Christianity 201

May 29, 2018

The Chastisement of Our Peace

Sometimes a reader will leave a comment at very old post here, and it will remind me that the article might be worth sharing again. This one is from January, 2011…


He was wounded for our transgressions.

Those words, from the KJV of Isaiah 53:5 are probably among the scripture verses most known by heart.

By his stripes we are healed.

If you grew up Pentecostal or Charismatic, there is no escaping teaching on that part of the verse; no escaping the connect-the-dots between the scourging Christ suffered and the healing that is available to us today, in the 21st century.

But what about the third of the four clauses in that verse? Here’s the whole verse in the new NIV:

But he was pierced for our transgressions,
he was crushed for our iniquities;
the punishment that brought us peace was on him,
and by his wounds we are healed.

Isaiah, in this Messianic prophecy is saying that Christ’s suffering has brought us forgiveness for our transgressions and iniquities as well as (if you’re not dispensationalist) healing of mind and body.

But there it is, in the second-to-last, a reference to peace.

I mention all this because of a post I did this morning at Thinking Out Loud, where a U.S. pastor had his congregation complete an index card indicating the trials they were facing and the burdens they were carrying. If Isaiah 53 applies, then it must apply to the point of bringing peace to the very doubts, anxieties, fears, angers, jealousies, anger, pride, insecurities, addictions, pain, disappointments, attitudes… and everything else that people mentioned on those little 3-by-5 cards.

First, let’s do some translation hopping:

  • He took the punishment, and that made us whole (Message)
  • The chastening for our well-being fell upon Him (NASB)
  • the chastisement [needful to obtain] peace and well-being for us was upon Him (Amplified)
  • He was beaten so we could be whole. (NLT)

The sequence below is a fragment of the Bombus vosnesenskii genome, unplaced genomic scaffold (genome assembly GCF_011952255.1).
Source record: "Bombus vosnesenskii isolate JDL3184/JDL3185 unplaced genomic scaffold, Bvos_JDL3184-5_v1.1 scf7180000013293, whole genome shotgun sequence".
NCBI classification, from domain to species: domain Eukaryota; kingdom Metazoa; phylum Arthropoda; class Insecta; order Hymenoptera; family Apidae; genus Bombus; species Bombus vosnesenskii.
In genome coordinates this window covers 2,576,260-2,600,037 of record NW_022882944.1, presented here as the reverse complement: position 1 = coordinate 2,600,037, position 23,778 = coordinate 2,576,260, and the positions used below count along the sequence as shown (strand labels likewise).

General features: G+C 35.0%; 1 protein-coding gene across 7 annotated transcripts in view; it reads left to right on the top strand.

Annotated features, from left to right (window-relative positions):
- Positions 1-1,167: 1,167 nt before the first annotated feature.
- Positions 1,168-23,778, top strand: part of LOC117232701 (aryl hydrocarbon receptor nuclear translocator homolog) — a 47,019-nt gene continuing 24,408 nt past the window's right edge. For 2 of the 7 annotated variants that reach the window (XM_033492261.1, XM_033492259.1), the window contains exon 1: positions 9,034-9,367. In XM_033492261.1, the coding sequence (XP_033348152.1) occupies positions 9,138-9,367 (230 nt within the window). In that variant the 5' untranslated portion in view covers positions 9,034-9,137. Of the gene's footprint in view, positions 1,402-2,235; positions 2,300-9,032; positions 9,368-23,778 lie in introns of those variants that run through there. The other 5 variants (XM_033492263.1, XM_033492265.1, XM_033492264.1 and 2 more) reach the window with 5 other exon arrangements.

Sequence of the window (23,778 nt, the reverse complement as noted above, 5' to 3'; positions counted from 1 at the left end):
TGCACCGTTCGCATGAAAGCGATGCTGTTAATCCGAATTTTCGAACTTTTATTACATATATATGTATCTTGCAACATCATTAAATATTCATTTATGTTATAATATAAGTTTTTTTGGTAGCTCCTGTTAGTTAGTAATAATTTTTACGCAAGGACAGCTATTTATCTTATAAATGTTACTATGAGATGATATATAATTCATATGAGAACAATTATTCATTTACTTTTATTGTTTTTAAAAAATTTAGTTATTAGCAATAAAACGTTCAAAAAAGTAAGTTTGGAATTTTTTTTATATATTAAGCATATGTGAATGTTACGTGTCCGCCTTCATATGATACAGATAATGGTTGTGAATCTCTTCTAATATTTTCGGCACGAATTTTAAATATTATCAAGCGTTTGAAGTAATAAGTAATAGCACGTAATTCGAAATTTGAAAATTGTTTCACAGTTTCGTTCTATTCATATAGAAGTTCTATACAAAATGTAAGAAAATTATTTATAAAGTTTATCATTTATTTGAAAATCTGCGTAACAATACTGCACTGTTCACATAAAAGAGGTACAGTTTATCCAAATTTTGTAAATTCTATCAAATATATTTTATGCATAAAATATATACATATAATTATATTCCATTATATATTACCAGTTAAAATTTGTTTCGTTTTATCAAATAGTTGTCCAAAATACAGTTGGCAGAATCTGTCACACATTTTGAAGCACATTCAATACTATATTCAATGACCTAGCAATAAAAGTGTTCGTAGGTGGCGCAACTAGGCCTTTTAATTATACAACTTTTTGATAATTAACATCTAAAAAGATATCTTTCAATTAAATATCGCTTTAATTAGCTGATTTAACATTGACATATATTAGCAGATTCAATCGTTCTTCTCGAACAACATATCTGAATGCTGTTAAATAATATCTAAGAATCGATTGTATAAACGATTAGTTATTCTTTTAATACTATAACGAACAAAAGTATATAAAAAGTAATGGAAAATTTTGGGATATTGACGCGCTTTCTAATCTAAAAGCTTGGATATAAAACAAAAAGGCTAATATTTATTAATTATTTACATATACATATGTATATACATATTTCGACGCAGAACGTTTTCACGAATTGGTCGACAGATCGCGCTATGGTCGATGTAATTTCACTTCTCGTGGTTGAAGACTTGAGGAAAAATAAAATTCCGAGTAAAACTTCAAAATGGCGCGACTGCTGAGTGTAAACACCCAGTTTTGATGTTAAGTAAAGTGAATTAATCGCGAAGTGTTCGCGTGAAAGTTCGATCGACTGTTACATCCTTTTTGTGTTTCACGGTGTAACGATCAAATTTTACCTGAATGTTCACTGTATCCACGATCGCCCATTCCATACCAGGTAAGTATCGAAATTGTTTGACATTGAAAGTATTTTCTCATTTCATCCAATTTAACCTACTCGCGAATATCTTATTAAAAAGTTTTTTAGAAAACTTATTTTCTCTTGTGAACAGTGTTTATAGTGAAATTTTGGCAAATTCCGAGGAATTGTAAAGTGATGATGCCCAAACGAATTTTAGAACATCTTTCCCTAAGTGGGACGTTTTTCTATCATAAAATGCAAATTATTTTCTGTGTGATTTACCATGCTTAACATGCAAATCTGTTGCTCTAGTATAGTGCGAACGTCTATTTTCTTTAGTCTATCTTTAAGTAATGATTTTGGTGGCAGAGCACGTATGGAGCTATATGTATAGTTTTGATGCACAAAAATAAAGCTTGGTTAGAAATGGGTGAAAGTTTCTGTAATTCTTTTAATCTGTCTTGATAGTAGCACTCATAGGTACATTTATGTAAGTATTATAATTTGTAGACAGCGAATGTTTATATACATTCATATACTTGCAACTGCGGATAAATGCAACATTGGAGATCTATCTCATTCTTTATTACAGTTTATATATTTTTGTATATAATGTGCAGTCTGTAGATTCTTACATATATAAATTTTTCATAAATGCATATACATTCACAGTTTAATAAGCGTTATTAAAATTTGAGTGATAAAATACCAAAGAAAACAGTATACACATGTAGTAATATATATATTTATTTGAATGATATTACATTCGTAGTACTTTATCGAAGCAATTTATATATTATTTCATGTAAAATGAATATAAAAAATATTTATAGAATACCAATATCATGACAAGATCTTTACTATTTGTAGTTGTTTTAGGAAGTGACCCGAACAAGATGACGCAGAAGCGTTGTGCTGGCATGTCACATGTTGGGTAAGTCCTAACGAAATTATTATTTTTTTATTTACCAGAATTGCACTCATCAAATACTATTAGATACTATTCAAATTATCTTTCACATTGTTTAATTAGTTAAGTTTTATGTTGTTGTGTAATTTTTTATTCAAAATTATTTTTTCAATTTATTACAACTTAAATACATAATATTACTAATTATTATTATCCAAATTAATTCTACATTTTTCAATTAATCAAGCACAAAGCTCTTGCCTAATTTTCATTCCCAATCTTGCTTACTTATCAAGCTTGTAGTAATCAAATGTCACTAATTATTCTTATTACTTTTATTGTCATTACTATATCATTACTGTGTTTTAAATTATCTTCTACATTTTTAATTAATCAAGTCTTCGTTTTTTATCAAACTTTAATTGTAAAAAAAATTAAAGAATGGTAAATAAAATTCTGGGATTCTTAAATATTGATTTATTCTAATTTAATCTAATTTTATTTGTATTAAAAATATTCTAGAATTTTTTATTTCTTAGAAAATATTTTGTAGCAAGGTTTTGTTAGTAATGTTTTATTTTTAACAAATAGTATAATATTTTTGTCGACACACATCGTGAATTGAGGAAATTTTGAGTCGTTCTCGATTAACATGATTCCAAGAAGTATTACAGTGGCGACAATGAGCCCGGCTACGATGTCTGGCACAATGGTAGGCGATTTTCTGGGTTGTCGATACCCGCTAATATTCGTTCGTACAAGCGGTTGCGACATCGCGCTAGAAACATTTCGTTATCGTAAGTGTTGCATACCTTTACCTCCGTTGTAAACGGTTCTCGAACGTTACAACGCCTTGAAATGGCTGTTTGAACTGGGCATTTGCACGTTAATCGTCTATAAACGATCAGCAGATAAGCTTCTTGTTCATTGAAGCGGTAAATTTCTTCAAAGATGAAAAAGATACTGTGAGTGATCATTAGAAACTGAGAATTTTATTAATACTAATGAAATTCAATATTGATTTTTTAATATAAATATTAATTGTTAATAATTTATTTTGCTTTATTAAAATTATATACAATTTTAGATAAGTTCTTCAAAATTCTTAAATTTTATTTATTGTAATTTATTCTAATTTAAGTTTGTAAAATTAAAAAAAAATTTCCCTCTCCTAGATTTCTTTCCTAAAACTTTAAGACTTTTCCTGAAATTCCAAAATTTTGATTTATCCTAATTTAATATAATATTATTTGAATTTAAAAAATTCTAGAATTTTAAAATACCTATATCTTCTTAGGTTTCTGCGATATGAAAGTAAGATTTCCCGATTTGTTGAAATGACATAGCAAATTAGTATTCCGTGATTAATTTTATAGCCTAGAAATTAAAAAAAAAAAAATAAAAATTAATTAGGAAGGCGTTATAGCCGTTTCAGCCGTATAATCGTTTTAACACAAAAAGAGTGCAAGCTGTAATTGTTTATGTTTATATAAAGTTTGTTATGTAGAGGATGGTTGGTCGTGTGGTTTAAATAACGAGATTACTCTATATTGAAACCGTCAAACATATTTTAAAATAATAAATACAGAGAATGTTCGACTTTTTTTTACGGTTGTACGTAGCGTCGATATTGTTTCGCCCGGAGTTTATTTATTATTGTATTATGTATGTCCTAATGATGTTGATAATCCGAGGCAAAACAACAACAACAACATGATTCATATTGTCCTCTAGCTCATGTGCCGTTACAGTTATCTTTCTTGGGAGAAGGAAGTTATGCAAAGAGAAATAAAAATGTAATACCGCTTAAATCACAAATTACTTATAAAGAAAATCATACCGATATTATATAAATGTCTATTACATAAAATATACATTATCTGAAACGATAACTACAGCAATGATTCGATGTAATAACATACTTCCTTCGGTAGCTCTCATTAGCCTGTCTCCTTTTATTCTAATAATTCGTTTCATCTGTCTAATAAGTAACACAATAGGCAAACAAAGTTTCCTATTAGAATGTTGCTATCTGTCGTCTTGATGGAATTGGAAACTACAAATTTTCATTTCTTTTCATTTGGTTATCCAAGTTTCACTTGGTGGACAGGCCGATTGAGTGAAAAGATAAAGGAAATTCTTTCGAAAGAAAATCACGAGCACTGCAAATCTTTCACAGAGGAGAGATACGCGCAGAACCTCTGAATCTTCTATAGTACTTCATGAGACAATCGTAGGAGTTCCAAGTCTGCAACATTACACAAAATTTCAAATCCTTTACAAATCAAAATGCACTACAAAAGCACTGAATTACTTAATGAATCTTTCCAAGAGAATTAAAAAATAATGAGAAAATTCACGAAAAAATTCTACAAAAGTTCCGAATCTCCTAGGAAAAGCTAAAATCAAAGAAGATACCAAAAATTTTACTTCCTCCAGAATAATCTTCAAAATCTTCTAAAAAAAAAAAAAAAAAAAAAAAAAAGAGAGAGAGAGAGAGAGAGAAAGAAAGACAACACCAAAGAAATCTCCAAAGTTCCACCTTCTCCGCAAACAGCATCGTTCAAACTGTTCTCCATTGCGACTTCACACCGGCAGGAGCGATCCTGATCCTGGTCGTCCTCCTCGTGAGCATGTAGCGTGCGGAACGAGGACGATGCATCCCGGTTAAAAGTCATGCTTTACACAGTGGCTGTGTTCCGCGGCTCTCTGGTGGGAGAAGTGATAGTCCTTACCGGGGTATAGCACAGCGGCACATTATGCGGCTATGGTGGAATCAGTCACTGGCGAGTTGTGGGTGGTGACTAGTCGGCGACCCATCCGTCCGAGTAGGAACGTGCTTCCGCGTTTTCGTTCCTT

• The punishment which gives us the peace has fallen on him (tr. of French – Louis Segond)

Clearly, the intent of this verse is that our peace is part of the finished work of Christ on the cross.

The New International Bible Commentary says:

Peace and healing view sin in terms of the estrangement from God and the marring of sinners themselves that it causes.

The ESV Study Bible notes on this verse concur:

His sufferings went to the root of all human vice.

Lack of peace as sin? Worry and anxiety as sin? That’s what both of these commentators seem to say.

The Wycliffe Bible Commentary makes clear however that the peace that is brought is a general well-being, not simply addressing the consequences of sin.

But in the Evangelical Bible Commentary, something else is suggested, that the suffering servant of Isaiah 53 is bringing a peace that represents the restoration between God and man.

Many of the other commentaries and study Bibles I own do not directly address this phrase. A broader study of the chapter reveals a Messiah suffering for all of the burdens we bear, such as the ones listed above in the pastor’s survey. (“Oh, what peace we often forfeit; oh, what needless pain we bear…”)

I’d be interested if any of you can find any blog posts or online articles where this particular phrase is addressed apart from the wider consideration of the verse as a whole.

At this point, let’s conclude by saying that the finished work of Christ on the cross is sufficient for all manner of needs we face; all types of burdens we carry.

April 12, 2014

Cheapening Spiritual Progress with Gifts

Do not give dogs what is sacred; do not throw your pearls to pigs. If you do, they may trample them under their feet, and turn and tear you to pieces.
  Matthew 7:6

Earlier today at Thinking Out Loud, I wrote about the trend toward feeling obligated to purchase a gift for someone who is being baptized as a teen or adult, an obligation perhaps borrowed from our Catholic (Confirmation) or Jewish (Bar Mitzvah) friends.  In that context, today’s opening scripture verse may seem a little extreme, but I believe the verse applies to anything which might trivialize or reduce someone’s sincere (hopefully) spiritual steps with gift-ware.

I suspect the logic works like this: Family and friends have been invited to the church. They will have everyone over to their house afterwards. Food and beverages will be served. There will be laughter and celebration. That constitutes a party. Therefore, I must take a gift.

I am all for celebrating spiritual occasions. When the prodigal son’s father saw his son returning in the distance his heart was filled with joy:

Luke 15:20“…But while he was still a long way off, his father saw him and was filled with compassion for him; he ran to his son, threw his arms around him and kissed him.”

The son begins his well-rehearsed admission of contrition and humility, but the father interrupts:

22 “But the father said to his servants, ‘Quick! Bring the best robe and put it on him. Put a ring on his finger and sandals on his feet. 23 Bring the fattened calf and kill it. Let’s have a feast and celebrate. 24 For this son of mine was dead and is alive again; he was lost and is found.’ So they began to celebrate.”